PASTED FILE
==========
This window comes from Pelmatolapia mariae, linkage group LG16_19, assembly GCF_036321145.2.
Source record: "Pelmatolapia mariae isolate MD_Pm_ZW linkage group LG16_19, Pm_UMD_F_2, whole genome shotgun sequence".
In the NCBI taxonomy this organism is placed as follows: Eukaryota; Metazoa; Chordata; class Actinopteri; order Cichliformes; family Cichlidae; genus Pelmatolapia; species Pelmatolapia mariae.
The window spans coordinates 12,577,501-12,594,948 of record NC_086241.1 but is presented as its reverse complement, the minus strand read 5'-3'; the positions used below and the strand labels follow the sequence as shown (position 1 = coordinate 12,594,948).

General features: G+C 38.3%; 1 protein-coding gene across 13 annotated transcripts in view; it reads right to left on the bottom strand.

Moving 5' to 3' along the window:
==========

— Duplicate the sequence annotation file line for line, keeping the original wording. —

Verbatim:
This window comes from Pelmatolapia mariae, linkage group LG16_19, assembly GCF_036321145.2.
Source record: "Pelmatolapia mariae isolate MD_Pm_ZW linkage group LG16_19, Pm_UMD_F_2, whole genome shotgun sequence".
In the NCBI taxonomy this organism is placed as follows: Eukaryota; Metazoa; Chordata; class Actinopteri; order Cichliformes; family Cichlidae; genus Pelmatolapia; species Pelmatolapia mariae.
The window spans coordinates 12,577,501-12,594,948 of record NC_086241.1 but is presented as its reverse complement, the minus strand read 5'-3'; the positions used below and the strand labels follow the sequence as shown (position 1 = coordinate 12,594,948).

General features: G+C 38.3%; 1 protein-coding gene across 13 annotated transcripts in view; it reads right to left on the bottom strand.

Moving 5' to 3' along the window: